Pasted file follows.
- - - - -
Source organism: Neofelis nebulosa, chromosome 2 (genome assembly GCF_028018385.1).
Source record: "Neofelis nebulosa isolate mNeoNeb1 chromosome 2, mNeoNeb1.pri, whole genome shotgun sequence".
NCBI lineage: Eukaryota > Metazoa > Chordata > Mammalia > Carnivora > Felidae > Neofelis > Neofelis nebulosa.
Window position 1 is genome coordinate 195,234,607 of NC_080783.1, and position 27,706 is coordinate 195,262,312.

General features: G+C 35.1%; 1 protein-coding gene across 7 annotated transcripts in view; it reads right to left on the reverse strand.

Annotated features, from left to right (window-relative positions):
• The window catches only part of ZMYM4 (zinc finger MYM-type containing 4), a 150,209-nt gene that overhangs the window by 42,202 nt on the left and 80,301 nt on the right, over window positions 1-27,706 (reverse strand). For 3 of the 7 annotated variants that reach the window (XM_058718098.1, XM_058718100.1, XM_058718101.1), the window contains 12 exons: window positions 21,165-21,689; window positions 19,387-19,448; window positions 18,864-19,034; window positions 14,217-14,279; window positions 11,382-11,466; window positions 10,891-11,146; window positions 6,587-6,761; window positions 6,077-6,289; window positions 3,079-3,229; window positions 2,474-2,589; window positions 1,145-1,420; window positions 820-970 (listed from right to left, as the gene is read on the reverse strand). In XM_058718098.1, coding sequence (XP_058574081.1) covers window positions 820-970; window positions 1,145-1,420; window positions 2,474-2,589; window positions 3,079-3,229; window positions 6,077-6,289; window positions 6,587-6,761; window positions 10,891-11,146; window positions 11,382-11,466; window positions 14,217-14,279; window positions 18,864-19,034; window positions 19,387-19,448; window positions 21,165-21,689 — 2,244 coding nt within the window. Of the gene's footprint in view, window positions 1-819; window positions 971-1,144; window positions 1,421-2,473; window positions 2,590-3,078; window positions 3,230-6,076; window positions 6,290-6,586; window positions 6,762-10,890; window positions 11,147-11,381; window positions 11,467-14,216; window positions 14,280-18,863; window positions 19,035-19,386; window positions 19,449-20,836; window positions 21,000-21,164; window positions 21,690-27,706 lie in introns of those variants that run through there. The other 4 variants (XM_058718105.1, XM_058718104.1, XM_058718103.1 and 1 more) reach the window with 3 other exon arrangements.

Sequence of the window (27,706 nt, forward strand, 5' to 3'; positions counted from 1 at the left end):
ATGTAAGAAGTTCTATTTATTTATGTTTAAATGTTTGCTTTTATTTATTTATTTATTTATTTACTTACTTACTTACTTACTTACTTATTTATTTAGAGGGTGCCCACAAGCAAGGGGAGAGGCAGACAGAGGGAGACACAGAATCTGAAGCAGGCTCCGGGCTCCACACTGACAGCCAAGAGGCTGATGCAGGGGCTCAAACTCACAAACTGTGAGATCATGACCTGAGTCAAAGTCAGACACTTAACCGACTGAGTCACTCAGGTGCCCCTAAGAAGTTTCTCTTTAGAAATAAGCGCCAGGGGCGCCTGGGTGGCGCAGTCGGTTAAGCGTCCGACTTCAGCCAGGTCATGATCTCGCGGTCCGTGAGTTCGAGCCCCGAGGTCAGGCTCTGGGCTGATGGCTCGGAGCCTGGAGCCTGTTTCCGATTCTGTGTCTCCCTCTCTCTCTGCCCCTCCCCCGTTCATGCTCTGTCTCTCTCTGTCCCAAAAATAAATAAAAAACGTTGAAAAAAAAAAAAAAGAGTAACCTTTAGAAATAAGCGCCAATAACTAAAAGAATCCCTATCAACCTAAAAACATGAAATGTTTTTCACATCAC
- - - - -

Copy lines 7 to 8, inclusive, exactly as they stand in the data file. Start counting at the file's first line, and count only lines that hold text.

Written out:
• The window catches only part of ZMYM4 (zinc finger MYM-type containing 4), a 150,209-nt gene that overhangs the window by 42,202 nt on the left and 80,301 nt on the right, over window positions 1-27,706 (reverse strand). For 3 of the 7 annotated variants that reach the window (XM_058718098.1, XM_058718100.1, XM_058718101.1), the window contains 12 exons: window positions 21,165-21,689; window positions 19,387-19,448; window positions 18,864-19,034; window positions 14,217-14,279; window positions 11,382-11,466; window positions 10,891-11,146; window positions 6,587-6,761; window positions 6,077-6,289; window positions 3,079-3,229; window positions 2,474-2,589; window positions 1,145-1,420; window positions 820-970 (listed from right to left, as the gene is read on the reverse strand). In XM_058718098.1, coding sequence (XP_058574081.1) covers window positions 820-970; window positions 1,145-1,420; window positions 2,474-2,589; window positions 3,079-3,229; window positions 6,077-6,289; window positions 6,587-6,761; window positions 10,891-11,146; window positions 11,382-11,466; window positions 14,217-14,279; window positions 18,864-19,034; window positions 19,387-19,448; window positions 21,165-21,689 — 2,244 coding nt within the window. Of the gene's footprint in view, window positions 1-819; window positions 971-1,144; window positions 1,421-2,473; window positions 2,590-3,078; window positions 3,230-6,076; window positions 6,290-6,586; window positions 6,762-10,890; window positions 11,147-11,381; window positions 11,467-14,216; window positions 14,280-18,863; window positions 19,035-19,386; window positions 19,449-20,836; window positions 21,000-21,164; window positions 21,690-27,706 lie in introns of those variants that run through there. The other 4 variants (XM_058718105.1, XM_058718104.1, XM_058718103.1 and 1 more) reach the window with 3 other exon arrangements.

Sequence of the window (27,706 nt, forward strand, 5' to 3'; positions counted from 1 at the left end):